Stimulation of Toll-Like Receptor 4 by Lipopolysaccharide During Cellular Invasion by Live Salmonella typhimurium Is a Critical But Not Exclusive Event Leading to Macrophage Responses
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Invasion of macrophages by salmonellae induces cellular responses, with the bacterial inducers likely to include a number of pathogen-associated molecular patterns. LPS is one of the prime candidates, but its precise role in the process, especially when presented as a component of live infecting bacteria, is unclear. We thus investigated this question using the lipid A antagonist E5531, the macrophage-like cell line RAW 264.7, and primary macrophage cultures from C3H/HeJ and Toll-like receptor 4-/- (TLR-4-/-) mice. We show that LPS presented on live salmonellae provides an essential signal, via functional TLR-4, for macrophages to produce NO and TNF-a. Furthermore, the mitogen-activated protein kinase c-Jun N-terminal kinase and p38 are activated, and the transcription factor NF-?B is translocated to the nucleus when RAW 264.7 cells are presented with purified LPS or live salmonellae. Purified LPS stimulates rapid, transitory mitogen-activated protein kinase activation that is inhibited by E5531, whereas bacterial invasion stimulates delayed, prolonged activation, unaffected by E5531. Both purified LPS and bacterial invasion caused translocation of NF-?B, but whereas E5531 always inhibited activation by purified LPS, activation by bacterial invasion was only inhibited at later time points. In conclusion, we show for the first time that production of NO and TNF-a is critically dependent on activation of TLR-4 by LPS during invasion of macrophages by salmonellae, but that different patterns of activation of intracellular signaling pathways are induced by purified LPS vs live salmonellae.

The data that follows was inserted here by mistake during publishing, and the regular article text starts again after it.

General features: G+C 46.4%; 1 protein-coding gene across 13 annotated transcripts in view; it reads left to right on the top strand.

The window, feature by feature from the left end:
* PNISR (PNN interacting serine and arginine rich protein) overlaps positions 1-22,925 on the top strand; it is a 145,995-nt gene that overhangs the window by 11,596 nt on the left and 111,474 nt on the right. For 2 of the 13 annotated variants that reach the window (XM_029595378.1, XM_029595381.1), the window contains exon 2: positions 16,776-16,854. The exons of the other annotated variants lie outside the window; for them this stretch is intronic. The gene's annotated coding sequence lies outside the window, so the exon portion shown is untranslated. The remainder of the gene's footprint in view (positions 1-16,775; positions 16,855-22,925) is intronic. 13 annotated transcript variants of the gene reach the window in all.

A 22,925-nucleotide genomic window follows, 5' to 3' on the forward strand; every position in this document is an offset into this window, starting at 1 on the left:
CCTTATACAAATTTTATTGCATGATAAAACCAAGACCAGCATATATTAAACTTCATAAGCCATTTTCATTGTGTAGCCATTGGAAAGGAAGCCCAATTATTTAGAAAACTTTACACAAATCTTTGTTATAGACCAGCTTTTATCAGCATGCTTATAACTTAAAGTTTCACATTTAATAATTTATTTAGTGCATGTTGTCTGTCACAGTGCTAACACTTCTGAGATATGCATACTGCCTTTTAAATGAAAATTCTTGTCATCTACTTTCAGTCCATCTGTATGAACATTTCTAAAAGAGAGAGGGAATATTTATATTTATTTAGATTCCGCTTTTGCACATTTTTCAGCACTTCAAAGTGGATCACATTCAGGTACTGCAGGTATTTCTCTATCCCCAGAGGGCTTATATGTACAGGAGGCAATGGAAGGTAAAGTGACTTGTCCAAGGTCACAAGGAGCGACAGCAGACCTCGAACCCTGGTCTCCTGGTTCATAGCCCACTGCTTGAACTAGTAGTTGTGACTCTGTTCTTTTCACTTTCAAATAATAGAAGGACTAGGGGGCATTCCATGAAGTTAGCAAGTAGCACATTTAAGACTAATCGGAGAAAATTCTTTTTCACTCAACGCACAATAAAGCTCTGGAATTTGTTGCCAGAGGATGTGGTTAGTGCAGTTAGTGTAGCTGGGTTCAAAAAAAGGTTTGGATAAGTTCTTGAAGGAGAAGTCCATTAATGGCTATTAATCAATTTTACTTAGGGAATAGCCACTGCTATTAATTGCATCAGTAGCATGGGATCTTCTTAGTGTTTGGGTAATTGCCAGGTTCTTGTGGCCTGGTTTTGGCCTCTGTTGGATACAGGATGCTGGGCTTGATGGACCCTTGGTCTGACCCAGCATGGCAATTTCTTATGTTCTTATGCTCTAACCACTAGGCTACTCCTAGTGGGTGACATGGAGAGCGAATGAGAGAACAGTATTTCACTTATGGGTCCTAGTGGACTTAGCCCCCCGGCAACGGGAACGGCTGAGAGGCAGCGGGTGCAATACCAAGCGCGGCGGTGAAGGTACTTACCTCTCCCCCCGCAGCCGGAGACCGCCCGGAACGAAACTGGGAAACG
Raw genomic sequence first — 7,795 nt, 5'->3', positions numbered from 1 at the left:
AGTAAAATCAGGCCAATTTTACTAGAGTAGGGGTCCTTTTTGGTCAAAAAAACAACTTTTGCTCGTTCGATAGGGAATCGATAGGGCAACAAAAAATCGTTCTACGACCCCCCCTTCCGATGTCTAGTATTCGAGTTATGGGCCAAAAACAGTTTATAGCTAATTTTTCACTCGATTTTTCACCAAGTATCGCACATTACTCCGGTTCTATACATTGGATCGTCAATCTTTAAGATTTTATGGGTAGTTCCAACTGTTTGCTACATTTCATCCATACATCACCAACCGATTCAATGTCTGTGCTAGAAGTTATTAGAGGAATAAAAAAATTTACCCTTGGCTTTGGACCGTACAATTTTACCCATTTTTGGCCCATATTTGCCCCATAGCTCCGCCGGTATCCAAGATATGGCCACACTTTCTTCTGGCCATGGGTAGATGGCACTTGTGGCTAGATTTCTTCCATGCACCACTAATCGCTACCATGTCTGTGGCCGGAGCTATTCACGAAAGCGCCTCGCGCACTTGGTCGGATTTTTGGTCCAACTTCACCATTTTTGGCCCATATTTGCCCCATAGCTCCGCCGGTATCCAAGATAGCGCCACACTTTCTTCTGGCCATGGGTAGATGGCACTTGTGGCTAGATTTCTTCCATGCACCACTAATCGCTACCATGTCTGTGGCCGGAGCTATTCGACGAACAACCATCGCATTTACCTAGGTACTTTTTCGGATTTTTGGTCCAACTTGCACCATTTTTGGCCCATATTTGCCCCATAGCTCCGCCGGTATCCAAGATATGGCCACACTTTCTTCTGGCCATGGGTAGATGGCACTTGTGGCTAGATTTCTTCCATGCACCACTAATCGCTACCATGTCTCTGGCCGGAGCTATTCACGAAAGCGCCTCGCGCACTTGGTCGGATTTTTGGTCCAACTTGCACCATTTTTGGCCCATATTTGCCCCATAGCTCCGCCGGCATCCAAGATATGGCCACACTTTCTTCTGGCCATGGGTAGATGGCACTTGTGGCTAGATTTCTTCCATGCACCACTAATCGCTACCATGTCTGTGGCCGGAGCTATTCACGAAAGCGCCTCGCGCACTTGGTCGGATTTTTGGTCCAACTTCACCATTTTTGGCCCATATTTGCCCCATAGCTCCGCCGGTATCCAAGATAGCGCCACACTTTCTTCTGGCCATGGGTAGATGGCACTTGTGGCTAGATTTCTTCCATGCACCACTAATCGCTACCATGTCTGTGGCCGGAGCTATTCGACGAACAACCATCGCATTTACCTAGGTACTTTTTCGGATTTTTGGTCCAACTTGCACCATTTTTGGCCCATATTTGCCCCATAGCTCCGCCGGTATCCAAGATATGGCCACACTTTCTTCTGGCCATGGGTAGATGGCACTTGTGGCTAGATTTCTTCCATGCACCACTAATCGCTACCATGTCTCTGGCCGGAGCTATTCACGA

Journal of Immunology
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Immunology not elsewhere classified